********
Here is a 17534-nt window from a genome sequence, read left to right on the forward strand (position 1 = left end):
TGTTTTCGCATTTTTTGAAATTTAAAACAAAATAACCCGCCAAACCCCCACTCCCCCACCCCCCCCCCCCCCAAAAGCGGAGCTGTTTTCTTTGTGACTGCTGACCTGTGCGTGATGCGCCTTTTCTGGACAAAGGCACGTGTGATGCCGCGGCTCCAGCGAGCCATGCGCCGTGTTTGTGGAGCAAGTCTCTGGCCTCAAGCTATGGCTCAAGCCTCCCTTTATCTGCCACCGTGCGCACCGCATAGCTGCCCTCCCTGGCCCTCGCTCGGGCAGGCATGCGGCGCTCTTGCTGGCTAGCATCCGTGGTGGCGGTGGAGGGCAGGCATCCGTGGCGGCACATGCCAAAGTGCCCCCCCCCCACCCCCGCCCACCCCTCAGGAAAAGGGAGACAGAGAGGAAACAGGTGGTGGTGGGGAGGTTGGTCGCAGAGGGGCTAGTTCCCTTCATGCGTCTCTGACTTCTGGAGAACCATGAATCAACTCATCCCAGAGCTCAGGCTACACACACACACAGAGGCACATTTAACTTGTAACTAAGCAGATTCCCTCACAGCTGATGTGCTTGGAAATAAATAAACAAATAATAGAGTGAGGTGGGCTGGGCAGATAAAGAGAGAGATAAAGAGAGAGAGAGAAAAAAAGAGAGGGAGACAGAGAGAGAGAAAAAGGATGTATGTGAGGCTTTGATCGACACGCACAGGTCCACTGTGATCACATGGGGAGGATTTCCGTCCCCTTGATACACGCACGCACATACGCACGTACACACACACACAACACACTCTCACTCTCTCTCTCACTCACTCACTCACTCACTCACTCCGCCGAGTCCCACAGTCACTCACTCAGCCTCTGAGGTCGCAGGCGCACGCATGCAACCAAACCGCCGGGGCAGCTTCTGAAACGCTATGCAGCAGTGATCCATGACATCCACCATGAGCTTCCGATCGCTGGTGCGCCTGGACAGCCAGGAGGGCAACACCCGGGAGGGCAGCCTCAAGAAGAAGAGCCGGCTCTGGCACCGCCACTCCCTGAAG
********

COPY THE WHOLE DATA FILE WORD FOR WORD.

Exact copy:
Here is a 17534-nt window from a genome sequence, read left to right on the forward strand (position 1 = left end):
TGTTTTCGCATTTTTTGAAATTTAAAACAAAATAACCCGCCAAACCCCCACTCCCCCACCCCCCCCCCCCCCAAAAGCGGAGCTGTTTTCTTTGTGACTGCTGACCTGTGCGTGATGCGCCTTTTCTGGACAAAGGCACGTGTGATGCCGCGGCTCCAGCGAGCCATGCGCCGTGTTTGTGGAGCAAGTCTCTGGCCTCAAGCTATGGCTCAAGCCTCCCTTTATCTGCCACCGTGCGCACCGCATAGCTGCCCTCCCTGGCCCTCGCTCGGGCAGGCATGCGGCGCTCTTGCTGGCTAGCATCCGTGGTGGCGGTGGAGGGCAGGCATCCGTGGCGGCACATGCCAAAGTGCCCCCCCCCCACCCCCGCCCACCCCTCAGGAAAAGGGAGACAGAGAGGAAACAGGTGGTGGTGGGGAGGTTGGTCGCAGAGGGGCTAGTTCCCTTCATGCGTCTCTGACTTCTGGAGAACCATGAATCAACTCATCCCAGAGCTCAGGCTACACACACACACAGAGGCACATTTAACTTGTAACTAAGCAGATTCCCTCACAGCTGATGTGCTTGGAAATAAATAAACAAATAATAGAGTGAGGTGGGCTGGGCAGATAAAGAGAGAGATAAAGAGAGAGAGAGAAAAAAAGAGAGGGAGACAGAGAGAGAGAAAAAGGATGTATGTGAGGCTTTGATCGACACGCACAGGTCCACTGTGATCACATGGGGAGGATTTCCGTCCCCTTGATACACGCACGCACATACGCACGTACACACACACACAACACACTCTCACTCTCTCTCTCACTCACTCACTCACTCACTCACTCCGCCGAGTCCCACAGTCACTCACTCAGCCTCTGAGGTCGCAGGCGCACGCATGCAACCAAACCGCCGGGGCAGCTTCTGAAACGCTATGCAGCAGTGATCCATGACATCCACCATGAGCTTCCGATCGCTGGTGCGCCTGGACAGCCAGGAGGGCAACACCCGGGAGGGCAGCCTCAAGAAGAAGAGCCGGCTCTGGCACCGCCACTCCCTGAAG